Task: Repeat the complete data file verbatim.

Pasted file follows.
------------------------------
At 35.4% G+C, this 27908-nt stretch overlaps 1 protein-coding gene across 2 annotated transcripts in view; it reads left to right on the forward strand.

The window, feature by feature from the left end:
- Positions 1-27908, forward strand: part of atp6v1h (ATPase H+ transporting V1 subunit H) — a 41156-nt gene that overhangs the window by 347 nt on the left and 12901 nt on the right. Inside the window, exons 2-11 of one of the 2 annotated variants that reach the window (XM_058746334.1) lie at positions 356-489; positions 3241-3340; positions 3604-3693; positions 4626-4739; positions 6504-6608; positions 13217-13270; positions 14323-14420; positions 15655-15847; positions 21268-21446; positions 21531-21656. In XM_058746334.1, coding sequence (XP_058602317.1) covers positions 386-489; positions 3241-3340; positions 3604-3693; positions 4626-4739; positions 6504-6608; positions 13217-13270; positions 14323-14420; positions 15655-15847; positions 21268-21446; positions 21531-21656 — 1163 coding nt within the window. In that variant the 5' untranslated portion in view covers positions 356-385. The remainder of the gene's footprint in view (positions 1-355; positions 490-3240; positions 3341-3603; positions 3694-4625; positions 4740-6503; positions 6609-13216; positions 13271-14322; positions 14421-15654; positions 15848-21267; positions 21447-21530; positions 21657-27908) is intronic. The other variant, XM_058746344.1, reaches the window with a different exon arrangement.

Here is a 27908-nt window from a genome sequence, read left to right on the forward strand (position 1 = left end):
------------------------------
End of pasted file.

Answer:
At 35.4% G+C, this 27908-nt stretch overlaps 1 protein-coding gene across 2 annotated transcripts in view; it reads left to right on the forward strand.

The window, feature by feature from the left end:
- Positions 1-27908, forward strand: part of atp6v1h (ATPase H+ transporting V1 subunit H) — a 41156-nt gene that overhangs the window by 347 nt on the left and 12901 nt on the right. Inside the window, exons 2-11 of one of the 2 annotated variants that reach the window (XM_058746334.1) lie at positions 356-489; positions 3241-3340; positions 3604-3693; positions 4626-4739; positions 6504-6608; positions 13217-13270; positions 14323-14420; positions 15655-15847; positions 21268-21446; positions 21531-21656. In XM_058746334.1, coding sequence (XP_058602317.1) covers positions 386-489; positions 3241-3340; positions 3604-3693; positions 4626-4739; positions 6504-6608; positions 13217-13270; positions 14323-14420; positions 15655-15847; positions 21268-21446; positions 21531-21656 — 1163 coding nt within the window. In that variant the 5' untranslated portion in view covers positions 356-385. The remainder of the gene's footprint in view (positions 1-355; positions 490-3240; positions 3341-3603; positions 3694-4625; positions 4740-6503; positions 6609-13216; positions 13271-14322; positions 14421-15654; positions 15848-21267; positions 21447-21530; positions 21657-27908) is intronic. The other variant, XM_058746344.1, reaches the window with a different exon arrangement.

Here is a 27908-nt window from a genome sequence, read left to right on the forward strand (position 1 = left end):